The invention will be explained in further detail in connection with the drawings, wherein:
FIG. 1 is a' fragmentary perspective view of a stacked array of trays embodying the invention.
FIG. 2 is an enlarged perspective view of a tray partially withdrawn from the stacked array of FIG. 1.
FIG. 3 is an enlarged cross-sectional view taken on line 3-3 of FIG. 1 showing details of a first form of tray and an associated cover, part of which is broken away.
FIG. 4 is a cross-sectional view similar to FIG. 3, but on a reduced scale showing a second form of tray.
FIGS. 5, 6, 7 and S are exploded end elevational views, partially in section of third, fourth, fifth and sixth forms respectively of different trays.
FIG. 9 is a reduced fragmentary perspective view of the bottom of the sixth form of tray shown in FIG. 8.
FIG. 10 is a perspective view of a seventh form of tray.
FIG. 11 is an enlarged perspective view partially in section taken on line ll-ll of FIG. 10.
FIG. 12 is a fragmentary cross-sectional view on a reduced scale similar to a portion of FIG. 3, showing an eighth form of tra FIG. 13 and FIG. !4 are cross-sectional views of ninth and tenth forms of trays.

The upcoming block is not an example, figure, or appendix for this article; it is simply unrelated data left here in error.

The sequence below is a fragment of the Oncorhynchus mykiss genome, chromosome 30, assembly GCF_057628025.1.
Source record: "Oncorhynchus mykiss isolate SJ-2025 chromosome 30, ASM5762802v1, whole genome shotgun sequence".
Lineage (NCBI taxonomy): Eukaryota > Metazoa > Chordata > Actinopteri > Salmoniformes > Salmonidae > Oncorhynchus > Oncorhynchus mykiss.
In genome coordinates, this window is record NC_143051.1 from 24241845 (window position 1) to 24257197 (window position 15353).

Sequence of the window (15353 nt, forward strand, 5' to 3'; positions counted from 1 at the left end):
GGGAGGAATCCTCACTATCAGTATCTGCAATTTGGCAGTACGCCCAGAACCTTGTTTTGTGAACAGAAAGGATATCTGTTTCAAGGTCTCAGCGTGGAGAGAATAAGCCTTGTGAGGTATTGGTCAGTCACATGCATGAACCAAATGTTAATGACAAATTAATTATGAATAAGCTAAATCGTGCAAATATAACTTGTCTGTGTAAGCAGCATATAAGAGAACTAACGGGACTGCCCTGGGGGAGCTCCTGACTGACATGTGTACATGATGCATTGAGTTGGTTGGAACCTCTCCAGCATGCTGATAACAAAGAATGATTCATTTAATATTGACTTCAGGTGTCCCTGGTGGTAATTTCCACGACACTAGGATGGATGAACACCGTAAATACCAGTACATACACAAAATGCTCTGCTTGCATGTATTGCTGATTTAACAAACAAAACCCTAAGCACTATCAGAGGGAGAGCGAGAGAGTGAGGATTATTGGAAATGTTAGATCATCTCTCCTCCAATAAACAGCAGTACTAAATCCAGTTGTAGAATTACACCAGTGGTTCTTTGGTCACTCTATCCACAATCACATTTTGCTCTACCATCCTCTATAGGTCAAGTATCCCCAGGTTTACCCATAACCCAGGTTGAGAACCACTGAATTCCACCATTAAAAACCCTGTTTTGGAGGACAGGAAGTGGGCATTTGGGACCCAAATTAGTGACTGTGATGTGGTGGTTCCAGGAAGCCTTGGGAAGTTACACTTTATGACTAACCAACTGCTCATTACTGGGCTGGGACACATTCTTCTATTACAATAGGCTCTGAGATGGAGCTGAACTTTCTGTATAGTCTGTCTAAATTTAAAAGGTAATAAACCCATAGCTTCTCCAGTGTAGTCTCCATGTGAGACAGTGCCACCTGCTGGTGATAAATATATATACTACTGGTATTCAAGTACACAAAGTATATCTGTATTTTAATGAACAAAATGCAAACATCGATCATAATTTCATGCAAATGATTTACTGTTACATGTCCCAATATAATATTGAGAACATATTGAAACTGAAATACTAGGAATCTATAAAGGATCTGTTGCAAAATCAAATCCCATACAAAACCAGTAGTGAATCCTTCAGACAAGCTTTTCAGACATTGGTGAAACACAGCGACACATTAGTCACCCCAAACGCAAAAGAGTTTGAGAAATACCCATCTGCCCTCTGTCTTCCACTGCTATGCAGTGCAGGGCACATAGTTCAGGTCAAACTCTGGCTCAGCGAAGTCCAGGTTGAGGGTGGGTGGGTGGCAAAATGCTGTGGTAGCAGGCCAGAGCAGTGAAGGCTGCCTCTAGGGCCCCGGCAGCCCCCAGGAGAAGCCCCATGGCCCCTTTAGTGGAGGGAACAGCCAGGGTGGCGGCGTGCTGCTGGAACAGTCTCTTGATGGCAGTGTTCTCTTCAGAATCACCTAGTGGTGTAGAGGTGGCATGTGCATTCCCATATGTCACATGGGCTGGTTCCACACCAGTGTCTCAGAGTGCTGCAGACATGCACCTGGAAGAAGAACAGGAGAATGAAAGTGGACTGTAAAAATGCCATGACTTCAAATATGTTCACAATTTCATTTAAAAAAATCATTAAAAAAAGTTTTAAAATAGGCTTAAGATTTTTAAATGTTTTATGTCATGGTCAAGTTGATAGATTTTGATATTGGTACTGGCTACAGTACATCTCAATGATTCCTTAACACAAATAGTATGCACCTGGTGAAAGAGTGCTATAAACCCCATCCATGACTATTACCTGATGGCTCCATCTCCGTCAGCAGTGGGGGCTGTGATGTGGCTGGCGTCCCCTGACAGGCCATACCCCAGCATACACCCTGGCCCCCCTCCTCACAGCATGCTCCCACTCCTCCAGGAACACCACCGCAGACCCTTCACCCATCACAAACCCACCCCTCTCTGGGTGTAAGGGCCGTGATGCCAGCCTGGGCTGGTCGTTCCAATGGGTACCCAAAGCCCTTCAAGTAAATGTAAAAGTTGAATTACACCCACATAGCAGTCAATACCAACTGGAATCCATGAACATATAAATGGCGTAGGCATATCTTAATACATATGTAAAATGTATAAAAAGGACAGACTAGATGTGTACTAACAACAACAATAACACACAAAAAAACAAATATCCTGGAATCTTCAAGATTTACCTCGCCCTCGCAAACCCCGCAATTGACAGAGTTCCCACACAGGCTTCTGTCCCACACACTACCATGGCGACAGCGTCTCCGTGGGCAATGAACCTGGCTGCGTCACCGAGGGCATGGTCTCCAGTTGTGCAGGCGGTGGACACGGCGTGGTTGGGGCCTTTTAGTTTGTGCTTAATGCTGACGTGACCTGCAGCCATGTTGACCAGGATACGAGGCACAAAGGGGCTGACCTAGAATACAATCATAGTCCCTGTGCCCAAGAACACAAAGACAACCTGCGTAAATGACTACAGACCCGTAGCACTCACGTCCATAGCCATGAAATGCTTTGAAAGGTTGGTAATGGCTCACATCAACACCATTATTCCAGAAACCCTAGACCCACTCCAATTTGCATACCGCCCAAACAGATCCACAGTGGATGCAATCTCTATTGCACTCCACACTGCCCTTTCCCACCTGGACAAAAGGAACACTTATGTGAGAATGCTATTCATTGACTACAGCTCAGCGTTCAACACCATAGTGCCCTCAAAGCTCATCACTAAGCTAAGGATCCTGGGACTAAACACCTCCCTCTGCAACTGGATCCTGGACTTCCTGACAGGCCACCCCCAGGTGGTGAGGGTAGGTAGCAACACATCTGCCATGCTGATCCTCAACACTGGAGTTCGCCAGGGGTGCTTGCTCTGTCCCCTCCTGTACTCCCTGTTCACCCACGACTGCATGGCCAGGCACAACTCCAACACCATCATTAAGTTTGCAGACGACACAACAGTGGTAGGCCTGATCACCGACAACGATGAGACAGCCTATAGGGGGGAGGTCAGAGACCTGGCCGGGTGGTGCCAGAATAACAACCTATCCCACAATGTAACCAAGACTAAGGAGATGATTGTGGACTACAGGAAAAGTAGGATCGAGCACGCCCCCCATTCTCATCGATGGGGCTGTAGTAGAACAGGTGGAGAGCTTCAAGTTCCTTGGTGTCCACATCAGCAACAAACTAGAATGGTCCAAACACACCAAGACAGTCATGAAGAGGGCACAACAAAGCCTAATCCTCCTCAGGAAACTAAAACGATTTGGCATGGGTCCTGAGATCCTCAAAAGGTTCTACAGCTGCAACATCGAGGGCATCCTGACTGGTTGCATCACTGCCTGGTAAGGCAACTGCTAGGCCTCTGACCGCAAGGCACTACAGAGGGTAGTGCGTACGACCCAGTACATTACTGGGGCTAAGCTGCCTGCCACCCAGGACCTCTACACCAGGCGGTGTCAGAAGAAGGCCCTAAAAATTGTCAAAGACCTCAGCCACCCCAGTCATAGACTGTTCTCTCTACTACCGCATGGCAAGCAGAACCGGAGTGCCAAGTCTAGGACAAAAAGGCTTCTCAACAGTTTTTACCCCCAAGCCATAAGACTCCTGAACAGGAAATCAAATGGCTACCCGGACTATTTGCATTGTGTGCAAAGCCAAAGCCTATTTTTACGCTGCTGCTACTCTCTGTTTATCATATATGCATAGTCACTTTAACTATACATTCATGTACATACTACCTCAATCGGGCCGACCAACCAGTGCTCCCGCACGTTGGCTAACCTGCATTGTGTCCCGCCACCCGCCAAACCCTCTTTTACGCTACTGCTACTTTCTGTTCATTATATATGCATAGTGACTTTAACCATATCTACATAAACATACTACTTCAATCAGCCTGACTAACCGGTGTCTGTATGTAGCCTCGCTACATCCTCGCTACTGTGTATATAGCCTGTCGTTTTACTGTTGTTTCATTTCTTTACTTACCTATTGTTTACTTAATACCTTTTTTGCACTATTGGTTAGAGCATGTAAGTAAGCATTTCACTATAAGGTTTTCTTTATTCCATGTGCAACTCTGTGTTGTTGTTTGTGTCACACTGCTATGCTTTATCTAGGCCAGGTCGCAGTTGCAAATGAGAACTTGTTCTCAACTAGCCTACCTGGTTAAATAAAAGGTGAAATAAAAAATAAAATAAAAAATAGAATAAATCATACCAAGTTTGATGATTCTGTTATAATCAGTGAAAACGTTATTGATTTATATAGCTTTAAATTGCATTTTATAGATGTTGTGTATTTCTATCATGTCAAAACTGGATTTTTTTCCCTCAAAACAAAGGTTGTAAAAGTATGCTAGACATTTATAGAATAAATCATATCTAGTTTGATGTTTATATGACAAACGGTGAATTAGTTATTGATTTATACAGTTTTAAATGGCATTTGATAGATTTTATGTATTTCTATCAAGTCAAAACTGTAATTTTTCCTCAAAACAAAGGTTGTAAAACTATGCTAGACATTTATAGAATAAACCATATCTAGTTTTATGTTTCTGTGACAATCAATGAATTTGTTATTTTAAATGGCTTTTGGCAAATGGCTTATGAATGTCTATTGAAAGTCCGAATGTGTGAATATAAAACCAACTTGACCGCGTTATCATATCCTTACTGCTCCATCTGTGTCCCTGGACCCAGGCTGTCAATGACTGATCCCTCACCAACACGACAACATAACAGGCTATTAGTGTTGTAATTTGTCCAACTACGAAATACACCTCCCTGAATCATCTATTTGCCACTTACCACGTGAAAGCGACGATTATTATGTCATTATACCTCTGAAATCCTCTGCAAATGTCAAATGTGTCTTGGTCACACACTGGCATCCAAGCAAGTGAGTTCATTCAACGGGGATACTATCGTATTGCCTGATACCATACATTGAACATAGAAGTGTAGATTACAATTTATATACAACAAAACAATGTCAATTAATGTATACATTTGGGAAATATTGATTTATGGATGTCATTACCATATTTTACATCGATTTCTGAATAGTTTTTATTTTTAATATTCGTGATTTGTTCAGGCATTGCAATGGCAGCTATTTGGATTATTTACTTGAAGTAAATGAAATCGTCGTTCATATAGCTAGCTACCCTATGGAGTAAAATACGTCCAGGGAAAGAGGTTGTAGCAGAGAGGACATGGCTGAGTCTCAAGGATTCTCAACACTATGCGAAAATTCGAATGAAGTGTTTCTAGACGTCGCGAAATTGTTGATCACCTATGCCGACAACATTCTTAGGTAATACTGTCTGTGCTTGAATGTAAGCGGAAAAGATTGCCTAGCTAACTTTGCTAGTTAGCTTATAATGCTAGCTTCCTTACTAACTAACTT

Referring first to FIGS. 1 and 2, there is shown a shed 20 in which is stacked array of trays 25. The trays contain mineral earth cores 26 obtained by diamond drilling in or at mine sites. The cylindrical cores 26 are disposed end-to-end and side-by side in compartments 28 of each tray 25. FIGS. 2 and 3 show one form of tray structure to best advantage. The tray has a bottom wall 30 which is flat at its underside 32. A plurality of flutes 32 extend upwardly from wall 30 in spaced disposition to define partitions between compartments 28. The bottom 34 of each compartment is cylindrically curved. The cores 26 seat snugly in the curved bottoms 34 and are laterally in contact with inner opposing sides 36 of the compartments. Outer lateral sidewalls 40 are integral with bottom wall 30 and have rabbets or grooves 42 extending the full lengths of sidewalls 40. These rabbets will receive sidewalls 44 of a rectangular cover 50 which will fit snugly on the tray.
End walls 46 of tray 25 are shown attached to ends of the partitions and sidewalls of the tray by screws 48 inserted in screwholes 49. The end walls 45 of cover 50 will overlap end walls or plates 46 of the tray and flat, rectangular top wall 52 of the cover will fit flush with flat upper ends 54 of the partitions. Cover 50 may also be made of plastic material.
The bottom, side and inside walls of the tray define a unitary structure which can be extruded as a channeled member of indefinite length. The extrusion can be polyvinyl chloride or other tough, durable plastic. It can have any desired color. By the arrangement described it is apparent that the tray provides effective support and protection for the fragile cores 26. When covers 50 are applied the closed, covered boxes are shipped long distances by a variety of transportation means and the cores will arrive intact and unbroken. Cards SI bearing indicia 53 can be inserted in clips 55 on end walls 46, to identify the cores 26 in the tray.